C++: Pure virtual function turns a class into abstract class

This entry is part 58 of 61 in the series C++

In C++, once you have a pure function in a class, you turn that class into an abstract class.  There is no need to define a class as abstract.

This is unlike other programming languages such as C# shown in this post here.

Abstract class in OOP is meant for us to define a general or generic class so that we can derive a more specific class from it.

There is no actual method implementation in the class.  In our example here, Music class has a pure virtual function and so it is now an abstract class.

The actual implementation of the display method is done by the derived class Rock or Country.

#include <iostream>

using namespace std;

class Music {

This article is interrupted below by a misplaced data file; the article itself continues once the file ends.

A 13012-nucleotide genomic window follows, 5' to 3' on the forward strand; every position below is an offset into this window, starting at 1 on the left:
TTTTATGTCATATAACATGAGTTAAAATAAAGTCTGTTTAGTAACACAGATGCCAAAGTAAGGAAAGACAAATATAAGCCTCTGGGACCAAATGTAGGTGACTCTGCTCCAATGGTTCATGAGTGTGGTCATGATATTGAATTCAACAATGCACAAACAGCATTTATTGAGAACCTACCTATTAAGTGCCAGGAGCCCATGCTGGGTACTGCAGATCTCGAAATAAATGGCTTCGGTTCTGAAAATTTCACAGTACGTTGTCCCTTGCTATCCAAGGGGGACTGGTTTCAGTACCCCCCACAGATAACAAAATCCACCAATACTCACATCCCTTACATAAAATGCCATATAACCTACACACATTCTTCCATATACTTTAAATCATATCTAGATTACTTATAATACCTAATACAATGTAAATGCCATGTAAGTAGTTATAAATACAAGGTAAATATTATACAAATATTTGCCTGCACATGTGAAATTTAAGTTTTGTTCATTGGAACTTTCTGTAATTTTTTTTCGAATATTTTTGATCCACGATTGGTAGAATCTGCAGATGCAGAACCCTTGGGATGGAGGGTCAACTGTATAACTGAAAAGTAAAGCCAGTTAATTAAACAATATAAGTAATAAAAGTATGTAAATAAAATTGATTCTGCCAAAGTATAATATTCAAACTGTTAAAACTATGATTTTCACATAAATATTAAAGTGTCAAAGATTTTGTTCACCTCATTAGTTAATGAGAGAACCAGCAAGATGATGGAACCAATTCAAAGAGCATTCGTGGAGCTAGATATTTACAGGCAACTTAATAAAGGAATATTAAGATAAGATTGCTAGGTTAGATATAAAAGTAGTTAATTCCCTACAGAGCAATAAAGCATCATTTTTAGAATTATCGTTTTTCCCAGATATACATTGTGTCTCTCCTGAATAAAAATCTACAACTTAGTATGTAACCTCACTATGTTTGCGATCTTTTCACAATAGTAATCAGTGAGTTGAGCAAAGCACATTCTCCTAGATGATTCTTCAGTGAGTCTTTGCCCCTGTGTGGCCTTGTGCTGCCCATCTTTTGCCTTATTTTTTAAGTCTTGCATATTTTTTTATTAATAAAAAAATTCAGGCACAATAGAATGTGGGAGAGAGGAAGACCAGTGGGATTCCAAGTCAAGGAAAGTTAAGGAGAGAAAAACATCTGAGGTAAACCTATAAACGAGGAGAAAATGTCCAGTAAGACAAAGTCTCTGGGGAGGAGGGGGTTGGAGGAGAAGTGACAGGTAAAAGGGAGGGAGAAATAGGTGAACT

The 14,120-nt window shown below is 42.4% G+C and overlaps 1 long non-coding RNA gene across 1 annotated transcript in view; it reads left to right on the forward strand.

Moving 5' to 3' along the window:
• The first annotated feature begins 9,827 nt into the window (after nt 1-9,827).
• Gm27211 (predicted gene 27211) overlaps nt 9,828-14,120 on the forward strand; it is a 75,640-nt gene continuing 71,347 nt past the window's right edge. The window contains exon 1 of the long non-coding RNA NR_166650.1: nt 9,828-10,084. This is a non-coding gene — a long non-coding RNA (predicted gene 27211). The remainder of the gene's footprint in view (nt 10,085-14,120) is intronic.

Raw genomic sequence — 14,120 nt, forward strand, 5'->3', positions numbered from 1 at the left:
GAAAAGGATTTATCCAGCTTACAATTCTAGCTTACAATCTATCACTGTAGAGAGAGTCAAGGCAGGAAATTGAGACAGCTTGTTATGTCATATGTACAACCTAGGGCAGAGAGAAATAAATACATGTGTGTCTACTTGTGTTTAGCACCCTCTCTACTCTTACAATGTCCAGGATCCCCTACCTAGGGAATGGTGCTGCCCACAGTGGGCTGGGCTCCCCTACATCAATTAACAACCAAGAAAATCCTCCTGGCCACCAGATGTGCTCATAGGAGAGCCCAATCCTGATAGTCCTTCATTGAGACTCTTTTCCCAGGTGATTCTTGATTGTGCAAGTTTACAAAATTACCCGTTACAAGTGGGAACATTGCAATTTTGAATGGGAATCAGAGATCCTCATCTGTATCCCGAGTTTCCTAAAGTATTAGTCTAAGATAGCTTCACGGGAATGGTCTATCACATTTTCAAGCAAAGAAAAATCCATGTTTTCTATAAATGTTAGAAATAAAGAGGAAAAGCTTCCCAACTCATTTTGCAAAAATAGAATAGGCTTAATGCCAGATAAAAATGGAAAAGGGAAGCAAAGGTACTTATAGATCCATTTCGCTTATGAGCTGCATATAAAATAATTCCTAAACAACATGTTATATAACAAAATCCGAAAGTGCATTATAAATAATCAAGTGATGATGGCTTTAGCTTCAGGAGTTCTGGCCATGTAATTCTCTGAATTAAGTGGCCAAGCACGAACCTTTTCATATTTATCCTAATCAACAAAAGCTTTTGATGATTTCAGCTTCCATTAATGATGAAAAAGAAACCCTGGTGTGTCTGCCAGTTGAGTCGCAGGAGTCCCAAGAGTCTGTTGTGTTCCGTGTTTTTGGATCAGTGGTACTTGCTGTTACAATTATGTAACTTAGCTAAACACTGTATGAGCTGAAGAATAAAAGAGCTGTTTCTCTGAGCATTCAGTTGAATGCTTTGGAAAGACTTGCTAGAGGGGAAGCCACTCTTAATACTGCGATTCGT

public:
    virtual void display() = 0;  //Pure virtual function
    
};

class Rock : public Music {
public:
    void display(); // OVERRIDE!
    
};

class Country : public Music {
public:
    void display(); // OVERRIDE!

};

void Rock::display() {

    cout << "Janie Got A Gun By Aerosmith";

}

void Country::display() {
    cout << "Strawberry Wine by Deana Carter";
}

int main(int argc, char** argv) {

    Rock rock;
    Country country;

    rock.display();
    cout << endl;
    country.display();

    return 0;
    
}

abstract

 

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